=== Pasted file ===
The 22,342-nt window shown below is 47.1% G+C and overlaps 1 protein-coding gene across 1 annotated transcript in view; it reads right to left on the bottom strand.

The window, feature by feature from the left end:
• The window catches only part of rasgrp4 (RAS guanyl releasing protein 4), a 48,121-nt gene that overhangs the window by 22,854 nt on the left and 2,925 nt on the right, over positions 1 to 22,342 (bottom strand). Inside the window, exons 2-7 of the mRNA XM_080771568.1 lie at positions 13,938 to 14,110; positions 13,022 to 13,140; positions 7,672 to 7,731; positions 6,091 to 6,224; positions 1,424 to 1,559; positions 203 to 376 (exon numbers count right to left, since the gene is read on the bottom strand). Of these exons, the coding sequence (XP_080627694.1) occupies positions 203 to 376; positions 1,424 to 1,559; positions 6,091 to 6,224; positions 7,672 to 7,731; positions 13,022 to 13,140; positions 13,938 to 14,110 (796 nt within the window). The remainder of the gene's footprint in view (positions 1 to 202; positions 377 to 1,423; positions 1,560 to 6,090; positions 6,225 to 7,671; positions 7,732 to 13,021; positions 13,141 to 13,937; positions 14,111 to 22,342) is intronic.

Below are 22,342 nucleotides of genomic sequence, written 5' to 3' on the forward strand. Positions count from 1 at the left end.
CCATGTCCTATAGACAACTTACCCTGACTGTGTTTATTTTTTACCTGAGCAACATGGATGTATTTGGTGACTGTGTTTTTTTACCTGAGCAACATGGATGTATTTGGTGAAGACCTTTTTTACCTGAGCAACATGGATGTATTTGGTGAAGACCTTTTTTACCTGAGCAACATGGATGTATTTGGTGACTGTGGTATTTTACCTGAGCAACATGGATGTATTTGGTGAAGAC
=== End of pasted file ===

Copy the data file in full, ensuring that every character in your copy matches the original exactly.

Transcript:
The 22,342-nt window shown below is 47.1% G+C and overlaps 1 protein-coding gene across 1 annotated transcript in view; it reads right to left on the bottom strand.

The window, feature by feature from the left end:
• The window catches only part of rasgrp4 (RAS guanyl releasing protein 4), a 48,121-nt gene that overhangs the window by 22,854 nt on the left and 2,925 nt on the right, over positions 1 to 22,342 (bottom strand). Inside the window, exons 2-7 of the mRNA XM_080771568.1 lie at positions 13,938 to 14,110; positions 13,022 to 13,140; positions 7,672 to 7,731; positions 6,091 to 6,224; positions 1,424 to 1,559; positions 203 to 376 (exon numbers count right to left, since the gene is read on the bottom strand). Of these exons, the coding sequence (XP_080627694.1) occupies positions 203 to 376; positions 1,424 to 1,559; positions 6,091 to 6,224; positions 7,672 to 7,731; positions 13,022 to 13,140; positions 13,938 to 14,110 (796 nt within the window). The remainder of the gene's footprint in view (positions 1 to 202; positions 377 to 1,423; positions 1,560 to 6,090; positions 6,225 to 7,671; positions 7,732 to 13,021; positions 13,141 to 13,937; positions 14,111 to 22,342) is intronic.

Below are 22,342 nucleotides of genomic sequence, written 5' to 3' on the forward strand. Positions count from 1 at the left end.
CCATGTCCTATAGACAACTTACCCTGACTGTGTTTATTTTTTACCTGAGCAACATGGATGTATTTGGTGACTGTGTTTTTTTACCTGAGCAACATGGATGTATTTGGTGAAGACCTTTTTTACCTGAGCAACATGGATGTATTTGGTGAAGACCTTTTTTACCTGAGCAACATGGATGTATTTGGTGACTGTGGTATTTTACCTGAGCAACATGGATGTATTTGGTGAAGAC